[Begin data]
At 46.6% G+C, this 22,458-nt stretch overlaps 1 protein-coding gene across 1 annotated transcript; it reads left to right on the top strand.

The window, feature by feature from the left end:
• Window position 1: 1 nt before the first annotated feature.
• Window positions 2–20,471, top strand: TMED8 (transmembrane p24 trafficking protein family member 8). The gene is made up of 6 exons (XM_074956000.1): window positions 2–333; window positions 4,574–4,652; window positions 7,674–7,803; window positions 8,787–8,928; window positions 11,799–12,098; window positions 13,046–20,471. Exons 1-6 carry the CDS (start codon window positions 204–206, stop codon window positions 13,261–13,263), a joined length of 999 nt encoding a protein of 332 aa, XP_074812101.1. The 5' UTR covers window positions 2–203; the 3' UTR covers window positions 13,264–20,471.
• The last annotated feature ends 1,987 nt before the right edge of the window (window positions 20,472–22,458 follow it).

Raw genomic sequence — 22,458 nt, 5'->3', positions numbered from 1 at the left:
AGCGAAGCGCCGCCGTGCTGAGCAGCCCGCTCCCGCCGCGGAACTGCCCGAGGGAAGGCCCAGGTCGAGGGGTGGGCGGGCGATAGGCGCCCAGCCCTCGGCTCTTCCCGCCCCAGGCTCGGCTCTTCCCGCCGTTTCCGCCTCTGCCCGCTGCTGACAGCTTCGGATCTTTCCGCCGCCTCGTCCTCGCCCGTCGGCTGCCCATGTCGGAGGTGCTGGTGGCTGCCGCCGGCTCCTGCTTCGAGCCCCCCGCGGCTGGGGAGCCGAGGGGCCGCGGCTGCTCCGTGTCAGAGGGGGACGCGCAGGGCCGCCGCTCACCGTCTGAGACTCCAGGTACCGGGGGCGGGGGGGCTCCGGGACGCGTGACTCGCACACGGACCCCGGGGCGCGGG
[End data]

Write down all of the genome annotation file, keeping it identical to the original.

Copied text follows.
At 46.6% G+C, this 22,458-nt stretch overlaps 1 protein-coding gene across 1 annotated transcript; it reads left to right on the top strand.

The window, feature by feature from the left end:
• Window position 1: 1 nt before the first annotated feature.
• Window positions 2–20,471, top strand: TMED8 (transmembrane p24 trafficking protein family member 8). The gene is made up of 6 exons (XM_074956000.1): window positions 2–333; window positions 4,574–4,652; window positions 7,674–7,803; window positions 8,787–8,928; window positions 11,799–12,098; window positions 13,046–20,471. Exons 1-6 carry the CDS (start codon window positions 204–206, stop codon window positions 13,261–13,263), a joined length of 999 nt encoding a protein of 332 aa, XP_074812101.1. The 5' UTR covers window positions 2–203; the 3' UTR covers window positions 13,264–20,471.
• The last annotated feature ends 1,987 nt before the right edge of the window (window positions 20,472–22,458 follow it).

Raw genomic sequence — 22,458 nt, 5'->3', positions numbered from 1 at the left:
AGCGAAGCGCCGCCGTGCTGAGCAGCCCGCTCCCGCCGCGGAACTGCCCGAGGGAAGGCCCAGGTCGAGGGGTGGGCGGGCGATAGGCGCCCAGCCCTCGGCTCTTCCCGCCCCAGGCTCGGCTCTTCCCGCCGTTTCCGCCTCTGCCCGCTGCTGACAGCTTCGGATCTTTCCGCCGCCTCGTCCTCGCCCGTCGGCTGCCCATGTCGGAGGTGCTGGTGGCTGCCGCCGGCTCCTGCTTCGAGCCCCCCGCGGCTGGGGAGCCGAGGGGCCGCGGCTGCTCCGTGTCAGAGGGGGACGCGCAGGGCCGCCGCTCACCGTCTGAGACTCCAGGTACCGGGGGCGGGGGGGCTCCGGGACGCGTGACTCGCACACGGACCCCGGGGCGCGGG